The Philadelphia Eagles announced on Tuesday evening that the legendary voice of the Eagles Merrill Reese, along with former linebacker Jeremiah Trotter, would be inducted into the Eagles Hall of Fame in an on-field ceremony prior to November 28th’s Monday Night Football match up with the Green Bay Packers.
(Ruben Frank/CSN Philly)
Known as “The Axe Man”
for his signature celebration, Trotter, a third-round selection by the Eagles in 1998, spent eight years of his career with the Birds, where he was known for his hard hitting and fearsome tackling.
Trotter played just eight games in his rookie campaign but was named the team’s starting middle linebacker in 1999 by then defensive coordinator Jim Johnson. After the ’99 season, Trotter quickly became a core piece to Johnson’s defense. Trotter was a Pro Bowl selection in both 2000 and 2001, and was First Team All-Pro in 2000 and Second Team All-Pro in 2001.
Trotter left the Eagles after the 2001 season when the two parties were unable to reach a long-term contact agreement. Trotter was picked up by the Redskins after signing a seven-year deal, but Washington released him after two seasons allowing Trotter to rejoin the Eagles in 2004.
Starting as the back up, Trotter moved back into the starting line up after just seven games, proving to be a key piece to the Eagles Super Bowl run during the 2004-2005 season. He stayed in his starting spot until 2006. He was again named to the Pro Bowl in 2005 and 2006, but released once more by the Eagles in 2007.
He went to Tampa Bay, but played just three games and then was out for the entire 2008 season after knee surgery. When Stewart Bradley tore his ACL in 2009, Trotter came back to Philadelphia and started seven games before his career came to a close.
When Merrill Reese was named the play-by-play announcer for the Eagles, he was already known as the team’s color analyst. Reese was moved into the play-by-play role in December of 1977 after WIP sports director and the then play-by-play announcer Charlie Swift
Reese graduated from Temple University with a degree in Communications and Broadcasting, where he practiced his craft at his college radio station. He also had a music show every Wednesday.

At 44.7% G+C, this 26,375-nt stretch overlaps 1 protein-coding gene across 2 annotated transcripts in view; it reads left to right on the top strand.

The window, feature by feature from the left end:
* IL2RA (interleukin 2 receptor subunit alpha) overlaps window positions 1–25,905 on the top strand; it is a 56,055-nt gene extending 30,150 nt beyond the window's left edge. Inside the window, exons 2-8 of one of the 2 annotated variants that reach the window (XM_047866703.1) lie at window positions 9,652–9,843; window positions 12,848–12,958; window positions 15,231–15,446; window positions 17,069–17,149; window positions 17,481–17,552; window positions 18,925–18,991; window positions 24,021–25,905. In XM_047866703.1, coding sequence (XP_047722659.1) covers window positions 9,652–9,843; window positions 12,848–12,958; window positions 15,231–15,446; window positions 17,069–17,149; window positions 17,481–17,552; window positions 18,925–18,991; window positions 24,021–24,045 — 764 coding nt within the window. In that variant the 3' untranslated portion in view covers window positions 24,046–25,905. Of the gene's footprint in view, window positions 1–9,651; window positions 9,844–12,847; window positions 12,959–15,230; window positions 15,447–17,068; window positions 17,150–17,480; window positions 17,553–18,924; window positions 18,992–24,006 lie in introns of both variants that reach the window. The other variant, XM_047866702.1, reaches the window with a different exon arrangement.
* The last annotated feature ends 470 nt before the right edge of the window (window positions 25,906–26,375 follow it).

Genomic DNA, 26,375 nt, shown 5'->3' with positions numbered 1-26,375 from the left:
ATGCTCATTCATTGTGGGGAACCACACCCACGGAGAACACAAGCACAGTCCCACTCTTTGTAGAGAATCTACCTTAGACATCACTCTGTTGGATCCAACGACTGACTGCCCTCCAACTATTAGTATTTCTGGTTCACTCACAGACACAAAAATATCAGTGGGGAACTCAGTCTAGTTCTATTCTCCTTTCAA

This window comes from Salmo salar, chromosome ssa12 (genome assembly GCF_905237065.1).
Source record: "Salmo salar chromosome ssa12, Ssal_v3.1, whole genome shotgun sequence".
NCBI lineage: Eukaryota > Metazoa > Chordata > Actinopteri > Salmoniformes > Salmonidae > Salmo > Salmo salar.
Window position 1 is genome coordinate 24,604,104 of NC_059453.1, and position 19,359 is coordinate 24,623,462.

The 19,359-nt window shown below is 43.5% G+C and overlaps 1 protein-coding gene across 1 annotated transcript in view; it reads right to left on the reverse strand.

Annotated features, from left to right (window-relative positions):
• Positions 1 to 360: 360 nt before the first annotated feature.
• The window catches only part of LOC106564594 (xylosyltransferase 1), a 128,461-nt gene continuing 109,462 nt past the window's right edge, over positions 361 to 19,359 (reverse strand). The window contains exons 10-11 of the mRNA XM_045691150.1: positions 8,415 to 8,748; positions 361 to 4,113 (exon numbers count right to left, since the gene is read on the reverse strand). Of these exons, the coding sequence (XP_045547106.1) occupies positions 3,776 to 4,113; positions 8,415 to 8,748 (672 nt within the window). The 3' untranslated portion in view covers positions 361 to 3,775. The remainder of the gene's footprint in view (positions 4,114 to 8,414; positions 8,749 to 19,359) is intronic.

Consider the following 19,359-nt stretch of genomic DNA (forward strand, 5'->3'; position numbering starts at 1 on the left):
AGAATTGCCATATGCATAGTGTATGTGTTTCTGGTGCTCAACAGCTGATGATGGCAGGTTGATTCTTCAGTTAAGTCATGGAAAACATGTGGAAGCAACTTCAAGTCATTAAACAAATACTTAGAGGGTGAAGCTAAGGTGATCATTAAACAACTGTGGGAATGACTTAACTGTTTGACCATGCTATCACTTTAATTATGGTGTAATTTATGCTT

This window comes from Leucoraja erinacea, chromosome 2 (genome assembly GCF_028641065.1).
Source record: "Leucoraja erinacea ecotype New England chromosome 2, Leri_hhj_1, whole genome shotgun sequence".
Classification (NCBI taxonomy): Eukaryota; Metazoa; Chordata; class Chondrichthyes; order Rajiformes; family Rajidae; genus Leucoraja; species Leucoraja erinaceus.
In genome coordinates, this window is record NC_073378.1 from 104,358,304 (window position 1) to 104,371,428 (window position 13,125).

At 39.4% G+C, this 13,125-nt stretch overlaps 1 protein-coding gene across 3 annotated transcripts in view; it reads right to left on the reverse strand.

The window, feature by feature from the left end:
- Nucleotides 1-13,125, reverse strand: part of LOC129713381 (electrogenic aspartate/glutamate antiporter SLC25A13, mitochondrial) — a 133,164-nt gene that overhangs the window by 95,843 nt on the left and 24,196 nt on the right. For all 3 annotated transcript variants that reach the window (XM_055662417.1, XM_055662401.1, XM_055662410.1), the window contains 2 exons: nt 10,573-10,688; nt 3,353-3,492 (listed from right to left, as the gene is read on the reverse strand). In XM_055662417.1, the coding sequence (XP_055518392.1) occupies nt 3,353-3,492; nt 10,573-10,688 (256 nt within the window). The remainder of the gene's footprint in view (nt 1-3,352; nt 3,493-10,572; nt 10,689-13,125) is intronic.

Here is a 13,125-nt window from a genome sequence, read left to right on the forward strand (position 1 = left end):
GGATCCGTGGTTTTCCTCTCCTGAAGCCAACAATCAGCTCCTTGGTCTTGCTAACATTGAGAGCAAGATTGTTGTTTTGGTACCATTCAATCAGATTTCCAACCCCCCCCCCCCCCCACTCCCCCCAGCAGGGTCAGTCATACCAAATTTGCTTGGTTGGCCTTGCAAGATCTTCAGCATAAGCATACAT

Much like Phillies broadcaster Harry Kalas, Reese has a smooth baritone voice that quickly heads to an excited falsetto when a big play happens. His voice, like Harry’s, is what made Reese one of the NFL’s most beloved play-by-play announcers.
Reese is the longest tenured play-by-play announcer in the NFL ahead of Patriots broadcaster Gil Santos and now, at the ripe age of 73, is still going strong. He has been in the booth with his current partner, Mike Quick, a former wide receiver for the Eagles, since 1998. Reese has also shared the booth with Herb Adderly (finished the 1997 season), Jim Barniak (1978-1982), Bill Bergey (1982-1983 and filled in for Quick during the 2004 preseason), and Stan Walters (1984-1987). Reese also hosts the WIP Coach’s Show, which airs the day after Eagles games.
Reese has been named Pennsylvania Sportscaster of the Year by the National Association of Sportscasters and Sportswriters numerous times, Radio Broadcaster of Year by the Pennsylvania Association of Broadcasters, and the Person of the Year by the Broadcaster Pioneers. He is the winner of the Lindsey Nelson Award for Excellence in Sportscasting by the All American Football Association, he has received the March of Dimes Lifetime Achievement Award, and he was selected by Philadelphia Magazine as Philadelphia’s Best Sportscaster.
Reese is co-owner of 1490 WBCB (AM) in Bucks County, and published an autobiography entitled It’s Gooooood! in 1998. His latest book, Sportscasting: Turning Your Passion into a Profession, was published in 2010.
The Eagles organization is waiving the “three-year retirement” requirement so Reese can take his place among the team legends. However, this is not the first Hall of Fame into which the long-time broadcaster has been inducted. He is currently in the Pennsylvania Sports Hall of Fame, Temple University Communications Hall of Fame, and the Overbrook High School Hall of Fame.
“When you think about some of the greatest moments in Eagles history, you can hear Merrill’s voice, living and dying with every play, just like we all do,” said Eagles Chairman/CEO Jeffrey Lurie. “What makes him so special, and so engrained in the fabric of our franchise, is how dedicated he is to the team, the fans and his job. Merrill is a legend, and he is the absolute best at what he does.”